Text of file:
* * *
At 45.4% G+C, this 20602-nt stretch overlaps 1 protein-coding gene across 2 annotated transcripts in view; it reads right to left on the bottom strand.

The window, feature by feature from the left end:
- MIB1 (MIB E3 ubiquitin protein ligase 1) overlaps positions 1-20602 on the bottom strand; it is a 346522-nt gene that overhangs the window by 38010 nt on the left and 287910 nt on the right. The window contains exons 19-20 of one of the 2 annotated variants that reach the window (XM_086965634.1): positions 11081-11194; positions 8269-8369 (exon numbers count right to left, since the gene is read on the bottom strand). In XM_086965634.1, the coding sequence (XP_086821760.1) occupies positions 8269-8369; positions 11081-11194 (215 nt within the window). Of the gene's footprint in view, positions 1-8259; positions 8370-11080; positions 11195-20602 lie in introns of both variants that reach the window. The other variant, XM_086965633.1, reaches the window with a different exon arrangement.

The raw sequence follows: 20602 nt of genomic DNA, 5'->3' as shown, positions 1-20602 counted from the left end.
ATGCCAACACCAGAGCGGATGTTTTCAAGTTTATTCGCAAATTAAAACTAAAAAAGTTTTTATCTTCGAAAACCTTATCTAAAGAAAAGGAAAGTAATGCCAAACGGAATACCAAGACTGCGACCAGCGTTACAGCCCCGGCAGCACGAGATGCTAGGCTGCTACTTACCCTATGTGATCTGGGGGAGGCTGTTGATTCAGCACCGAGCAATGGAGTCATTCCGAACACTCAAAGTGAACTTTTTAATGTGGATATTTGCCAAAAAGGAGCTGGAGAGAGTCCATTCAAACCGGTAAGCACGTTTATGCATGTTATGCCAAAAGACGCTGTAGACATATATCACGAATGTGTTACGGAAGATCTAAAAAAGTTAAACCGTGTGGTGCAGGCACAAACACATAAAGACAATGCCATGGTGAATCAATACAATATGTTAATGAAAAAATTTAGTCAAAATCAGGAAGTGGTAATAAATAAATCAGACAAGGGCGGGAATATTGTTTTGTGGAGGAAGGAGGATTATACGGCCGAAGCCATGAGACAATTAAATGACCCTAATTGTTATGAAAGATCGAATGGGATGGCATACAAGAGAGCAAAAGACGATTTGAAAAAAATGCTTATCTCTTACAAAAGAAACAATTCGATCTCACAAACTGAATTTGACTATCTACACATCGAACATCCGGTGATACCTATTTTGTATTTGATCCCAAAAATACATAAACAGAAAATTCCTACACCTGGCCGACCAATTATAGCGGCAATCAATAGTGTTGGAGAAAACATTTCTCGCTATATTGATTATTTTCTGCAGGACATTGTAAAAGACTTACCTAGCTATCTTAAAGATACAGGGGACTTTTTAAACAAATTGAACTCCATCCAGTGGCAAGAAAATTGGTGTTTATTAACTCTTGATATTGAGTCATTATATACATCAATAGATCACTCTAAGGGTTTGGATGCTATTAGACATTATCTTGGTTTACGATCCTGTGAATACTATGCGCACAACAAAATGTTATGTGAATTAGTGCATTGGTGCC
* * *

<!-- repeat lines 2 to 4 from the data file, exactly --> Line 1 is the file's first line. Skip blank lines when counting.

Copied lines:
The window, feature by feature from the left end:
- MIB1 (MIB E3 ubiquitin protein ligase 1) overlaps positions 1-20602 on the bottom strand; it is a 346522-nt gene that overhangs the window by 38010 nt on the left and 287910 nt on the right. The window contains exons 19-20 of one of the 2 annotated variants that reach the window (XM_086965634.1): positions 11081-11194; positions 8269-8369 (exon numbers count right to left, since the gene is read on the bottom strand). In XM_086965634.1, the coding sequence (XP_086821760.1) occupies positions 8269-8369; positions 11081-11194 (215 nt within the window). Of the gene's footprint in view, positions 1-8259; positions 8370-11080; positions 11195-20602 lie in introns of both variants that reach the window. The other variant, XM_086965633.1, reaches the window with a different exon arrangement.

The raw sequence follows: 20602 nt of genomic DNA, 5'->3' as shown, positions 1-20602 counted from the left end.